Something went horribly wrong. How could a leader of an occupied and suffering nation commit such a ‘mistake’, deferring an urgent vote and discussion on a report pertaining to the death of over 1,400 people, the maiming and wounding of thousands more, to a later date, six months from today?

Theories flared. Israeli and other media argued that US pressure on PA president Mahmoud Abbas was the main reason behind the supposedly unanticipated move. A positive vote on the resolution would jeopardize the ‘peace process’, therefore any action must be stifled for the sake of giving the ‘peace process’ a chance, was the rationale.

Amira Hass of Haaretz opined, “The chronic submissiveness is always explained by a desire to ‘make progress.’ But for the PLO and Fatah, progress is the very continued existence of the Palestinian Authority, which is now functioning more than ever before as a subcontractor for the IDF, the Shin Bet security service and the Civil Administration.”

Jonathan Cook, however, offered another view: “Israel warned it would renege on a commitment to allot radio frequencies to allow Wataniya, a mobile phone provider, to begin operations this month in the West Bank. The telecommunications industry is the bedrock of the Palestinian economy, with the current monopoly company, PalTel, accounting for half the worth of the Palestinian stock exchange.”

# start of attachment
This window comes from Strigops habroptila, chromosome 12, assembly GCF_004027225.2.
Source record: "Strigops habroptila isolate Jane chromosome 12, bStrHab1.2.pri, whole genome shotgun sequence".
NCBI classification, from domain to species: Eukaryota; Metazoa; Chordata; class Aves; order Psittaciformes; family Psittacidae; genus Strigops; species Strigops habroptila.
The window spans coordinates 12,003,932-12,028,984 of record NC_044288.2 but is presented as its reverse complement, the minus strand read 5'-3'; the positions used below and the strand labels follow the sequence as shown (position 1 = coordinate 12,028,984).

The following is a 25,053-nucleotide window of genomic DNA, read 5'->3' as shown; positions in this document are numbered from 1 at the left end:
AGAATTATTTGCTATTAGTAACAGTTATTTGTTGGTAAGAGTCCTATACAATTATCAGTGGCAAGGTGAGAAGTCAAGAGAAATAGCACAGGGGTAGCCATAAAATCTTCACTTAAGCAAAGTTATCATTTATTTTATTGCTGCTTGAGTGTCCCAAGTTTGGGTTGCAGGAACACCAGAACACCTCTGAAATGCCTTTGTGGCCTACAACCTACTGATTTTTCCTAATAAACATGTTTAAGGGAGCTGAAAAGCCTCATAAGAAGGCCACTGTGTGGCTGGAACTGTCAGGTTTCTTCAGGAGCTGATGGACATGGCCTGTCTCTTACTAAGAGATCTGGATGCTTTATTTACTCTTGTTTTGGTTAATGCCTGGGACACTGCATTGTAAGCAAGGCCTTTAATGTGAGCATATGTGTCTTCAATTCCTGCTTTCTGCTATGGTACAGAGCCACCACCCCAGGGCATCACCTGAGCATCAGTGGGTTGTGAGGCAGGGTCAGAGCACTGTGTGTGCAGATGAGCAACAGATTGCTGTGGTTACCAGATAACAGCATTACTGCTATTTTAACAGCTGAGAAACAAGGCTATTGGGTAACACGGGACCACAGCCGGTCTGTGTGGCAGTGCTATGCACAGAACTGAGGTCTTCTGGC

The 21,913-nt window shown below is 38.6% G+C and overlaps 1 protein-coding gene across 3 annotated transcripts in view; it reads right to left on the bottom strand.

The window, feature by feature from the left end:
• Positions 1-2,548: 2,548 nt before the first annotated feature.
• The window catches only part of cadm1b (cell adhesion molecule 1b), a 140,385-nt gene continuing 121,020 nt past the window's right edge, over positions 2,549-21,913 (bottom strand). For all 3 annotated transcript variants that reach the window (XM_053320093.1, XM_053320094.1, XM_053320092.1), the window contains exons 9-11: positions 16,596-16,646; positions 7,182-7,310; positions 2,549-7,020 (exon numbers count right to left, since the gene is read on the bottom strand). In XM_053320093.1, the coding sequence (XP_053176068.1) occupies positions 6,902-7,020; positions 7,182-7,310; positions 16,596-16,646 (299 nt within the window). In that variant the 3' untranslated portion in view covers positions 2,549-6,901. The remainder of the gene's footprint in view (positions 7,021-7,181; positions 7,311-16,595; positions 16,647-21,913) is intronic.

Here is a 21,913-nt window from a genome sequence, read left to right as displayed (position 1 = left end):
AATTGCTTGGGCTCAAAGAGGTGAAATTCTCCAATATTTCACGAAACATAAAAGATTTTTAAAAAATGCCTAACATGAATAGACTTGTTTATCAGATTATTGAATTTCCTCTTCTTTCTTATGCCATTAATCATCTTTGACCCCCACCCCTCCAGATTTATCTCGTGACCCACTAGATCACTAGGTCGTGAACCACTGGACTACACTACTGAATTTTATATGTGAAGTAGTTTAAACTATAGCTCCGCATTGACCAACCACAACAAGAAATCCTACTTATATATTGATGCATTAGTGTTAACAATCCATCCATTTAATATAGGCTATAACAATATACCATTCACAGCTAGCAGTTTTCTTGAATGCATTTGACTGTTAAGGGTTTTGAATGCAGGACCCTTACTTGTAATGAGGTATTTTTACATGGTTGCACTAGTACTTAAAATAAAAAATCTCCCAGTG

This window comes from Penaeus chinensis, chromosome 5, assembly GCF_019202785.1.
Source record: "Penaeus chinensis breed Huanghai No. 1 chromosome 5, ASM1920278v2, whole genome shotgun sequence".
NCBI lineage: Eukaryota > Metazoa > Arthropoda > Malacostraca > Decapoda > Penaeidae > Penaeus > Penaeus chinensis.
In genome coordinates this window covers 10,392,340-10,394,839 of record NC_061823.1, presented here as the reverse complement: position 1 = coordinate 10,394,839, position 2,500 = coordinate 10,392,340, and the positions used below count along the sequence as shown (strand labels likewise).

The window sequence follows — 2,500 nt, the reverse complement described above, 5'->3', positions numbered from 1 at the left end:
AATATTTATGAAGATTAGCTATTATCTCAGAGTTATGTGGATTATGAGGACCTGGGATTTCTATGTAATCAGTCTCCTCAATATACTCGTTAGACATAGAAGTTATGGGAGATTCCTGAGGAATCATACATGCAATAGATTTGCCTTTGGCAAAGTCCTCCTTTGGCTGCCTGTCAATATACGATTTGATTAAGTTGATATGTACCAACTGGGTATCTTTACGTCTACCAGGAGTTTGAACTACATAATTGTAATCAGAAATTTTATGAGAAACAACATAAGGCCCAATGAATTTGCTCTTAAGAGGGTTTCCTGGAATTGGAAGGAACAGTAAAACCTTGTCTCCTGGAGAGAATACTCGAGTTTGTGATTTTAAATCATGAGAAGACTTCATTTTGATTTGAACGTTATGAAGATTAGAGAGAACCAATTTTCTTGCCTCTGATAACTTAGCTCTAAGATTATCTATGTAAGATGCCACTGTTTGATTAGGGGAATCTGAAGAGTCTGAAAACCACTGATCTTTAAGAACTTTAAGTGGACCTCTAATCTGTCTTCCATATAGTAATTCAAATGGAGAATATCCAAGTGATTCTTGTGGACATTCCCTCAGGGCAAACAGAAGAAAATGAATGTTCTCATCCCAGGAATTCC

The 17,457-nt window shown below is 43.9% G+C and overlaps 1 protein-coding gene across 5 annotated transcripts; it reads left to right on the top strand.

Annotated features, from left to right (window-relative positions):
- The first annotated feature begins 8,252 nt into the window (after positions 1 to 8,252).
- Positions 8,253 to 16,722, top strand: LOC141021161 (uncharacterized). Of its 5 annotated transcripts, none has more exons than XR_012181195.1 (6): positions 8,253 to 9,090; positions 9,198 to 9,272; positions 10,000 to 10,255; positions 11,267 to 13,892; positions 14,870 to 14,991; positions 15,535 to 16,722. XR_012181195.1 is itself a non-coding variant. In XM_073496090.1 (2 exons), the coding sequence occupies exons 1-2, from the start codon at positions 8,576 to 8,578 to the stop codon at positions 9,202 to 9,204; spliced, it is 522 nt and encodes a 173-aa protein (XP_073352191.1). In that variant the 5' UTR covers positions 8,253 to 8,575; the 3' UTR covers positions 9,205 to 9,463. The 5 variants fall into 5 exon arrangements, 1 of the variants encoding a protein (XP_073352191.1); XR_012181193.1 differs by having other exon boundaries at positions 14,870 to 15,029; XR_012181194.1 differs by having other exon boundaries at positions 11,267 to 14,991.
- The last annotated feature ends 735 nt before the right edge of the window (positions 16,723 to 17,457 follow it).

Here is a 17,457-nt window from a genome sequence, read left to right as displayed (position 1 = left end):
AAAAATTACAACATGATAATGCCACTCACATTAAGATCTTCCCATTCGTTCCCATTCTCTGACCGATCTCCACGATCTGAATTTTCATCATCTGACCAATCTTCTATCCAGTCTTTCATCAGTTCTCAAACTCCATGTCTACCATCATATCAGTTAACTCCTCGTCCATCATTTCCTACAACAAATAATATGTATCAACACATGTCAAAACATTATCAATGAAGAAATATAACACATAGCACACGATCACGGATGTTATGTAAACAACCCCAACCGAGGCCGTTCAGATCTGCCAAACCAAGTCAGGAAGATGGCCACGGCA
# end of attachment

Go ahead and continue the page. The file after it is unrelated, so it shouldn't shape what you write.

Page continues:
“No blood for mobile phones,” should perhaps be the new chant in Palestine. But it’s that sad fact that held the Palestinian will hostage for too many years. However, it’s not just mobile companies whose interests triumph over Gaza’s agony. Indeed, the post-Oslo culture has espoused a class of contractors. These are businessmen who are either high-ranking officials in the PA and the Fatah party, or both, or closely affiliated with them. Much of the billions of dollars of international aid that poured into Palestine following the signing of Oslo found its way into private bank accounts. Wealth generated more wealth and “export and import” companies sprung up like poison ivy amidst the poor dwelling of refugees throughout the occupied territories. The class of businessmen, still posing as revolutionaries, encroached over every aspect of Palestinian society, used it, controlled it, and eventually suffocated it. It espoused untold corruption, and, naturally, found an ally in Israel, whose reign in the occupied territories never ceased.

The PA became submissive not out of fear of Israeli wrath per se, but out of fear that such wrath would disrupt business, the flow of aid thus contracts. And since corruption is not confined by geographical borders, PA officials abroad took Palestinian shame to international levels. Millions marched in the US, in Europe, in Asia, South America and the rest of the world, chanting for Gaza and its victims, while some PA ambassadors failed to even turn out to participate. When some of these diplomats made it to public forums, it was for the very purpose of brazenly attacking fellow Palestinians in Hamas, not to garner international solidarity with their own people.